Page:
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Graduate Matters

Is further education the best path towards achieving skill development?

Six things to think about as you consider whether or not to pursue a graduate degree.


Take a look at your peers in your senior-level undergraduate course. How many will be going to graduate school? Between the 1980s to 2010s, the number of full-time master’s enrolment has tripled. The enrollment growth within doctorate programs is even larger, growing fourfold in the same period. Several universities have seen a new spike in graduate applications in the face of economic turbulence brought on by the pandemic. Even so, many students cite the lack of career readiness and confidence as reasons for continuing in higher education. Will you be applying to graduate school? And how will this degree serve your professional future?

In part 2 of my miniseries (read part 1), I continue the consideration of whether to pursue graduate studies. The Grad Matters column has spotlighted this question from several perspectives, read here, here, and here. This question embodies more than the investment of money or time to academic studies. It is also about how far and wide the graduate degree catapults our professional trajectory, and whether it fits well into evolving workplace demands, the remuneration command, or the ability to choose a job that utilizes our skills.

My hesitation about the advantages of a graduate school over alternative methods for skill development is partially inspired by my good friend Joyce’s professional path. In watching her glide between various positions with a bachelor’s degree, I questioned whether I needed further education to enjoy the fruits of professional life.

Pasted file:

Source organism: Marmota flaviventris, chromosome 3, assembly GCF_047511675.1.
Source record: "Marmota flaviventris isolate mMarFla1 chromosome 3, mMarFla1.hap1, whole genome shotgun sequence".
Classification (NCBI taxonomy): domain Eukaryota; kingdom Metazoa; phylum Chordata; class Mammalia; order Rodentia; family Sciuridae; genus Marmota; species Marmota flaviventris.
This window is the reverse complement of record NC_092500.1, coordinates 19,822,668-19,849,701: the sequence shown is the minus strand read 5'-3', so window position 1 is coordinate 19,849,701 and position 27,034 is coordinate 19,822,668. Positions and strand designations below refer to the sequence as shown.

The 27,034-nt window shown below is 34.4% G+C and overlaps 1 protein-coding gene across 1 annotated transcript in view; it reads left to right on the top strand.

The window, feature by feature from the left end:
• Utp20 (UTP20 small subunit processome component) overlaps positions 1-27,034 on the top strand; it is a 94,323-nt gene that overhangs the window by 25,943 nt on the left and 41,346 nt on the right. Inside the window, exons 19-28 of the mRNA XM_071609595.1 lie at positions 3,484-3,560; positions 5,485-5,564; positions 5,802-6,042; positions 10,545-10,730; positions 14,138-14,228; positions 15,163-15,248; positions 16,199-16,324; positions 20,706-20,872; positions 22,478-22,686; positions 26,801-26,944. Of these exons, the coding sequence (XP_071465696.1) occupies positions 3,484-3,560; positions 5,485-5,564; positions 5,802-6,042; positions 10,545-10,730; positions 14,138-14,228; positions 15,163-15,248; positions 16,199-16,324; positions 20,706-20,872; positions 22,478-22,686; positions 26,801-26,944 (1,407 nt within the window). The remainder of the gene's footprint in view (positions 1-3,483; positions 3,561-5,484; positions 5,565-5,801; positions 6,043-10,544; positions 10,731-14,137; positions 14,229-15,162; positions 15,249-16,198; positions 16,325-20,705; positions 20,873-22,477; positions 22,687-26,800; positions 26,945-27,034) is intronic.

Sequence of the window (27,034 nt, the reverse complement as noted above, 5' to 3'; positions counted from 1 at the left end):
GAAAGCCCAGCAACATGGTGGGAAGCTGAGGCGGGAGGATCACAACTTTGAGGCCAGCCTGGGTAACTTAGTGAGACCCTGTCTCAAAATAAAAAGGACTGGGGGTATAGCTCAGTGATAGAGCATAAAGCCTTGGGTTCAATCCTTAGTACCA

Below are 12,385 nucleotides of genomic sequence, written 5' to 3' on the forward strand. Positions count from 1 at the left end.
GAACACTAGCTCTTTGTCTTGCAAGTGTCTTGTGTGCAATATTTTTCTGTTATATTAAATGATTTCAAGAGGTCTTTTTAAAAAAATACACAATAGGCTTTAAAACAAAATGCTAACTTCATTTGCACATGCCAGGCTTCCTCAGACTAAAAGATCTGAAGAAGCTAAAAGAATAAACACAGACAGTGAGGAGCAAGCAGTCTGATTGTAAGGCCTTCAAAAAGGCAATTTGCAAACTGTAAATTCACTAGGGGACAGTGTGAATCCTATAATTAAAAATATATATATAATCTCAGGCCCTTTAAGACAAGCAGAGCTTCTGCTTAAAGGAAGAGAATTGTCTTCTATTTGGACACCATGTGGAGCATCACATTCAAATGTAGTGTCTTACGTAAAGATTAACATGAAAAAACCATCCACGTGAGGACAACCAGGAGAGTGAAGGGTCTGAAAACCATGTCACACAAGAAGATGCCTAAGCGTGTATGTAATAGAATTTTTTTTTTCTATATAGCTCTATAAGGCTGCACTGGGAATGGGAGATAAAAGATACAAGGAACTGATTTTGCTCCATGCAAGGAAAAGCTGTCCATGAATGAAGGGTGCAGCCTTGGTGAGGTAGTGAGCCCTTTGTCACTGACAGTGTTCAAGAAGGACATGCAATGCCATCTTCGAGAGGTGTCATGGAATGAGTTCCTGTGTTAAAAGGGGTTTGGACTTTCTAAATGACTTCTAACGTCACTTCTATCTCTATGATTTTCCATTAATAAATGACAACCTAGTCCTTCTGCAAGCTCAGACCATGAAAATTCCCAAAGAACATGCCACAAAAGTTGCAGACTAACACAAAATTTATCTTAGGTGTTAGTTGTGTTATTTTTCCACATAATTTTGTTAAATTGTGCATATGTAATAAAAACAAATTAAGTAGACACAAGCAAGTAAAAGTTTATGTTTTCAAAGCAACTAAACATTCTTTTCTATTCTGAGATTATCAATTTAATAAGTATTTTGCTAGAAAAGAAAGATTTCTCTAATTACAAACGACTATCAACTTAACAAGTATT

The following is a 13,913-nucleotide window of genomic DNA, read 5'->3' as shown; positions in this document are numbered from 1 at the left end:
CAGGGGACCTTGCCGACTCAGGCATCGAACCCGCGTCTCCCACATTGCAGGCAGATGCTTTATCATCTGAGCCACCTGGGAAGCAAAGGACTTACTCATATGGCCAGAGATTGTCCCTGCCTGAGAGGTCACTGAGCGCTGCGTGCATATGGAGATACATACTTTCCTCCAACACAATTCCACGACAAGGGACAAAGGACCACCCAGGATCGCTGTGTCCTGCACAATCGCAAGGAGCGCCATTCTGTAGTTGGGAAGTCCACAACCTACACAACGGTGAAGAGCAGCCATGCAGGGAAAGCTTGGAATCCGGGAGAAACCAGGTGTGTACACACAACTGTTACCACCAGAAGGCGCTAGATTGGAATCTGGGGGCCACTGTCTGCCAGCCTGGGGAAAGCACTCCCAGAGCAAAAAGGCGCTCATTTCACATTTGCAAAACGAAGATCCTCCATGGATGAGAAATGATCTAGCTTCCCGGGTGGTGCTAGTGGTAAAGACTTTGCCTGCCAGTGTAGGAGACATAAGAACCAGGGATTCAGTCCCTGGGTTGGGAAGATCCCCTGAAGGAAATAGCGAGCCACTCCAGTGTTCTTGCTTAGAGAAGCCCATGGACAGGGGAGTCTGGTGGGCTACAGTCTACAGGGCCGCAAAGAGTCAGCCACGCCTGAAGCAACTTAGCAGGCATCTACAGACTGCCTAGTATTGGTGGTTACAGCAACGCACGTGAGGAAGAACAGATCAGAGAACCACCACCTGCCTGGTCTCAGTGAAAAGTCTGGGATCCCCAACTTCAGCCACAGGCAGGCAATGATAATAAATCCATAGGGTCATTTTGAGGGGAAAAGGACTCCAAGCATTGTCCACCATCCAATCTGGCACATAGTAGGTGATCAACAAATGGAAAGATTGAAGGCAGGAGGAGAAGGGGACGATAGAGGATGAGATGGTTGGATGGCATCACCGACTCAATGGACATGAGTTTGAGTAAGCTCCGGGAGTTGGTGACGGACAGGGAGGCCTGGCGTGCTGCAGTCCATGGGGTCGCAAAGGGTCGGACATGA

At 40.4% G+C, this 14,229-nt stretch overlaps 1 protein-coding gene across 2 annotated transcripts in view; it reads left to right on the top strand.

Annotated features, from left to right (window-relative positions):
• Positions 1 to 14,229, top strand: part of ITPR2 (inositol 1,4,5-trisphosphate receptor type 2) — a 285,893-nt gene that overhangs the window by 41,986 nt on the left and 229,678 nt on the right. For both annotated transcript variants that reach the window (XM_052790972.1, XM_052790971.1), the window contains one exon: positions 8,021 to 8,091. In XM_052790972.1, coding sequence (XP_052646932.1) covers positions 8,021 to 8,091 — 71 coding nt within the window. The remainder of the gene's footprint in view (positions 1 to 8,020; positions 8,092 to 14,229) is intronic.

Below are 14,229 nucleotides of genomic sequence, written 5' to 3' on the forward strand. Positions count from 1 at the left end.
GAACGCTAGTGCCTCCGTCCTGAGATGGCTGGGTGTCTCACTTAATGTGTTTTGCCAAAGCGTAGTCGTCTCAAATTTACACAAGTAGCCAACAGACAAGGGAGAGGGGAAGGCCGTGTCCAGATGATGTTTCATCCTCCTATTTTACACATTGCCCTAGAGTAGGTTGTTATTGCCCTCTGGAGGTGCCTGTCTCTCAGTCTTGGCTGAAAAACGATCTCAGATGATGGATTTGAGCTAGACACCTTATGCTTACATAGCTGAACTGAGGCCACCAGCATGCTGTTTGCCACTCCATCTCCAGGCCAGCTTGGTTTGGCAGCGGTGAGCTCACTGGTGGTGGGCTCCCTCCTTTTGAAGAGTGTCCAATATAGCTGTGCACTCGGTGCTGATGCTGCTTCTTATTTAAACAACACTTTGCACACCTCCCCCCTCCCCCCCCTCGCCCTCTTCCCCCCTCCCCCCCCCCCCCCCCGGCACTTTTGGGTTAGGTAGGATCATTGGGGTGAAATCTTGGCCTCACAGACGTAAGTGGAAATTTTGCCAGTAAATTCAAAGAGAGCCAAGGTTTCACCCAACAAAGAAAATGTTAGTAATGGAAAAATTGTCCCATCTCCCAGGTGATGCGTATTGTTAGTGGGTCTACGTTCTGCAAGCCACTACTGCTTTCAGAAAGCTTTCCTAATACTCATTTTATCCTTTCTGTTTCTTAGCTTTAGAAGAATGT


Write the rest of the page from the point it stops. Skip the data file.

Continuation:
Joyce and I met during a government-funded French immersion program. We quickly grew close as roommates in a rural Quebec town of roughly 3,500 people. She was pursuing a computer science degree at the University of Toronto while I had just finished my first year at McGill University with an undeclared major. Joyce surprised me with her plans to discover waterfalls, improve her typing speed, and become fluent in French by the end of that summer. The following year, while still doing her bachelor’s degree, she applied to teach English in Korea, stretching a gap semester into two years, by which time she had become fluent in Korean.

Half a decade later, Joyce accomplished her dream of working as a software engineer at Google. Now, she has shifted once more into the financial tech startup space. She doesn’t have a graduate degree and has no plans to pursue one anytime soon. Joyce explains that she will miss the income if she pauses for graduate school. Besides, a graduate degree is not necessary nor directly beneficial for landing a job in her field, as is true for many other fields. In fact, Joyce works alongside colleagues with graduate degrees, but while their degrees may benefit them personally, they were not required nor were they directly related to the work.

The rarity of Joyce’s courageous self-devotion was more apparent when juxtaposed with my experience in university, where educational and career choices were often perceived as make-it-or-break-it, irreversible, and a matter of success or failure. As I continue to ponder about my next steps, I reflect on Joyce’s path and offer six considerations to prepare for the forked road:

1. What is this time for?

Rather than thinking about time in its standardized abstract measurements (i.e., seconds, minutes, hours, days, etc.), we can think about it as defined by what occurs within that time. For instance, nap time and a hockey game are ways to conceptualize time concretely. Concrete time places events at the centre and the amount of time as a second thought. If a hockey game goes into overtime, the concrete time of the game would naturally expand.

Joyce took a total of seven years to complete her bachelor’s degree. The extra years may be seen as a delayed entry into the workforce and lost earnings, or it can be seen as time spent addressing vital questions to arrive at a coherent life vision. The simple shift of adopting a concrete conception of time orients attention to a specific goal. This can help direct our mental resources wholly to a single plan.

2. Have a time frame, even if it is arbitrary